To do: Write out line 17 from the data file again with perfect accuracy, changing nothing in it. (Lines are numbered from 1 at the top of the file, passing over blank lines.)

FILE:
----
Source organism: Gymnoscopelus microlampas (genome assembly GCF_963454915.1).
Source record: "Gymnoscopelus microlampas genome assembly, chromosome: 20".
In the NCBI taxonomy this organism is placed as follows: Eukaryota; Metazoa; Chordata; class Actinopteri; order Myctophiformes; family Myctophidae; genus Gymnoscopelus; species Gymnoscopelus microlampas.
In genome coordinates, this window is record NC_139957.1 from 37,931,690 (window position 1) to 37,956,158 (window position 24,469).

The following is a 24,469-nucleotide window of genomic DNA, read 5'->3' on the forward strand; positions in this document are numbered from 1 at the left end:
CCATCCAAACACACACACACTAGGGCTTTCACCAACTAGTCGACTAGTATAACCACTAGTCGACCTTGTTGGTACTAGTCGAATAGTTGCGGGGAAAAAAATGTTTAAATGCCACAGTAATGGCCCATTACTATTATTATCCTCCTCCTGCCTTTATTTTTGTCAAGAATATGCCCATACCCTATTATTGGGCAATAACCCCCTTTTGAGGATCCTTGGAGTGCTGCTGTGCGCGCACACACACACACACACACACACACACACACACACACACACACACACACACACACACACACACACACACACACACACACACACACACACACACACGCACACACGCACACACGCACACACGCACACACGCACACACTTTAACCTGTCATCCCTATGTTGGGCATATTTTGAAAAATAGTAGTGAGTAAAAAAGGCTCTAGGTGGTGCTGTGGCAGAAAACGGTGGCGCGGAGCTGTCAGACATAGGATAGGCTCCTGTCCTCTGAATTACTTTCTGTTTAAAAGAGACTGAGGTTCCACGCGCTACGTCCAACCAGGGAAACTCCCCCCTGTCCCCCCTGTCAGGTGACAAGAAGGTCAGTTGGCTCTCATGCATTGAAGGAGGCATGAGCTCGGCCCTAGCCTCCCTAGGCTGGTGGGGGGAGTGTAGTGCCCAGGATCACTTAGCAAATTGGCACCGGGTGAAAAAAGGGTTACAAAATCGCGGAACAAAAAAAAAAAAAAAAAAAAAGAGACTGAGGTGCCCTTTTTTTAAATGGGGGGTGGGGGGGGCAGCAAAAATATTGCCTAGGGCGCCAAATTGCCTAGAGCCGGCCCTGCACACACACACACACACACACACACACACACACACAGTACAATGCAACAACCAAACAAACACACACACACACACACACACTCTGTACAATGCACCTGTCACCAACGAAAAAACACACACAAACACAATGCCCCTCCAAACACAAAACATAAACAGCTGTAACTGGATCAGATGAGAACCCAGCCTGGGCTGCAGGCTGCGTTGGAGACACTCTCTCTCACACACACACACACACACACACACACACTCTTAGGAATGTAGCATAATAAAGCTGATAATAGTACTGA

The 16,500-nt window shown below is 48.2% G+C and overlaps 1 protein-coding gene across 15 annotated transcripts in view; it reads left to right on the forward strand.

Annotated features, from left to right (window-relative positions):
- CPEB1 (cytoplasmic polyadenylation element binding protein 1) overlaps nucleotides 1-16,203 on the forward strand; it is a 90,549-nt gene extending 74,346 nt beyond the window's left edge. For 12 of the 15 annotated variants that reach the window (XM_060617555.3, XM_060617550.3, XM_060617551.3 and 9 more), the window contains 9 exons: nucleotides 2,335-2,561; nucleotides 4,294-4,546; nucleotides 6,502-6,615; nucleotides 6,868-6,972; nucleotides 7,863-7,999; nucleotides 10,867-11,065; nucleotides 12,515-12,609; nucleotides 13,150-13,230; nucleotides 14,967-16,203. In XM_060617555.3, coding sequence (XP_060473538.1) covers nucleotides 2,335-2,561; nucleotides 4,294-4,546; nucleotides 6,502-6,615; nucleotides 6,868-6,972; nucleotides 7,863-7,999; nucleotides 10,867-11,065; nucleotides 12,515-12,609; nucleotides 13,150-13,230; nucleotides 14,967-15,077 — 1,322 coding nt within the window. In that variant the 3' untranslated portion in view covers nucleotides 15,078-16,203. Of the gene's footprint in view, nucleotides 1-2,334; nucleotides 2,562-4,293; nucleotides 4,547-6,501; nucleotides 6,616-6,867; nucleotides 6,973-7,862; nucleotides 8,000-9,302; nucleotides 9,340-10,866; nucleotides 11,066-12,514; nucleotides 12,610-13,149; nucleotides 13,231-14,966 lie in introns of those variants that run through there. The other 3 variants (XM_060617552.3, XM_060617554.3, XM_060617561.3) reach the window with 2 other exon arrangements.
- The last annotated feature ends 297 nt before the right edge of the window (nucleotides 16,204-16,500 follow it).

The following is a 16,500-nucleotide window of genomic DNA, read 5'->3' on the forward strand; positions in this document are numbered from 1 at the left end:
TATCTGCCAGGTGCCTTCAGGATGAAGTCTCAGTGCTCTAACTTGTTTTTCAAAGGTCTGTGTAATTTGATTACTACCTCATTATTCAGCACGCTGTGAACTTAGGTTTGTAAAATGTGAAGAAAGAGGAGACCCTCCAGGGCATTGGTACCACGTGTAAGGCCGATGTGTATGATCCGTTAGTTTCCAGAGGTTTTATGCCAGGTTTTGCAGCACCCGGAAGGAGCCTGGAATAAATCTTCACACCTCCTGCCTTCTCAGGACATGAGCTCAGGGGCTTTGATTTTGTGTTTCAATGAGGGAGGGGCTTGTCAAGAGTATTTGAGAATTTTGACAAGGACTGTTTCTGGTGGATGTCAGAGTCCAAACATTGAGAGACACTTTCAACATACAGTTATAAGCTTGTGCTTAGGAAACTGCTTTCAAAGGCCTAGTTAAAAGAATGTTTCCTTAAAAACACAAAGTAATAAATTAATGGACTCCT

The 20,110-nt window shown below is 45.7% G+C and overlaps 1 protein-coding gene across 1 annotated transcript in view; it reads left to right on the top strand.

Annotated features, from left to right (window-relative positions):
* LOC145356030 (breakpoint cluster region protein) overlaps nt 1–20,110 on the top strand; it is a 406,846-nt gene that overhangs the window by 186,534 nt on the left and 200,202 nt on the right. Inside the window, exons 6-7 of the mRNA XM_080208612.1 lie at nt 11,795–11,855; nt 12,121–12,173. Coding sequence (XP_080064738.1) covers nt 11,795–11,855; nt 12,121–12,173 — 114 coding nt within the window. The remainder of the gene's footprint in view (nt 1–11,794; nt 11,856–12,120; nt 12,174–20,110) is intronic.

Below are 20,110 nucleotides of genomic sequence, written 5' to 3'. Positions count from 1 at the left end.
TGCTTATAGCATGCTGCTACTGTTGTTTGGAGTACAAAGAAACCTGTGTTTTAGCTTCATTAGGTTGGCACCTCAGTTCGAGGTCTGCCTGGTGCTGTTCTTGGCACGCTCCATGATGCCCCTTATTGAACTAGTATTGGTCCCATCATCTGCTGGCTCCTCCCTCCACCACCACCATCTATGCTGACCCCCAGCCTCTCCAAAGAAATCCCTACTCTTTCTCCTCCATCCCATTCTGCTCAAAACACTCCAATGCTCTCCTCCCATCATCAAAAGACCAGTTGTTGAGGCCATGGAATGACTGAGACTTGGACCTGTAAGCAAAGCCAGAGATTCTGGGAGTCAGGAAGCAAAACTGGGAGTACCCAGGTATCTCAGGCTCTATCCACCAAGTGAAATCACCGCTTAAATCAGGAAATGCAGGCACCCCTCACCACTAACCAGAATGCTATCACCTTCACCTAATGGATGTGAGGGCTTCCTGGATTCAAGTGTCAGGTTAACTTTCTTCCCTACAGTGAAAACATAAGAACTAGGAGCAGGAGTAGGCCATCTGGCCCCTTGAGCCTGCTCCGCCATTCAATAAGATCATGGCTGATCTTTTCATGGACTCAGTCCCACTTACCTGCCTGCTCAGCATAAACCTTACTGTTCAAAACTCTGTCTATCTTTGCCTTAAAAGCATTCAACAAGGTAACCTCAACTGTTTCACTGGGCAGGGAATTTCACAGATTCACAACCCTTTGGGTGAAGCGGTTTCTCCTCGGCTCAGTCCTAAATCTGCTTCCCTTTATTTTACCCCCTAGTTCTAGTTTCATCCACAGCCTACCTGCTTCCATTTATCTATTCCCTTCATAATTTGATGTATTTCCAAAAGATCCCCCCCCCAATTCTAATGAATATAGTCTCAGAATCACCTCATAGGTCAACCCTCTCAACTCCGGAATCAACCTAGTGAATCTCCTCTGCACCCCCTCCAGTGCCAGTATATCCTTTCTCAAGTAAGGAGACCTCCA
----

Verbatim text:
TGCTTATAGCATGCTGCTACTGTTGTTTGGAGTACAAAGAAACCTGTGTTTTAGCTTCATTAGGTTGGCACCTCAGTTCGAGGTCTGCCTGGTGCTGTTCTTGGCACGCTCCATGATGCCCCTTATTGAACTAGTATTGGTCCCATCATCTGCTGGCTCCTCCCTCCACCACCACCATCTATGCTGACCCCCAGCCTCTCCAAAGAAATCCCTACTCTTTCTCCTCCATCCCATTCTGCTCAAAACACTCCAATGCTCTCCTCCCATCATCAAAAGACCAGTTGTTGAGGCCATGGAATGACTGAGACTTGGACCTGTAAGCAAAGCCAGAGATTCTGGGAGTCAGGAAGCAAAACTGGGAGTACCCAGGTATCTCAGGCTCTATCCACCAAGTGAAATCACCGCTTAAATCAGGAAATGCAGGCACCCCTCACCACTAACCAGAATGCTATCACCTTCACCTAATGGATGTGAGGGCTTCCTGGATTCAAGTGTCAGGTTAACTTTCTTCCCTACAGTGAAAACATAAGAACTAGGAGCAGGAGTAGGCCATCTGGCCCCTTGAGCCTGCTCCGCCATTCAATAAGATCATGGCTGATCTTTTCATGGACTCAGTCCCACTTACCTGCCTGCTCAGCATAAACCTTACTGTTCAAAACTCTGTCTATCTTTGCCTTAAAAGCATTCAACAAGGTAACCTCAACTGTTTCACTGGGCAGGGAATTTCACAGATTCACAACCCTTTGGGTGAAGCGGTTTCTCCTCGGCTCAGTCCTAAATCTGCTTCCCTTTATTTTACCCCCTAGTTCTAGTTTCATCCACAGCCTACCTGCTTCCATTTATCTATTCCCTTCATAATTTGATGTATTTCCAAAAGATCCCCCCCCCAATTCTAATGAATATAGTCTCAGAATCACCTCATAGGTCAACCCTCTCAACTCCGGAATCAACCTAGTGAATCTCCTCTGCACCCCCTCCAGTGCCAGTATATCCTTTCTCAAGTAAGGAGACCTCCA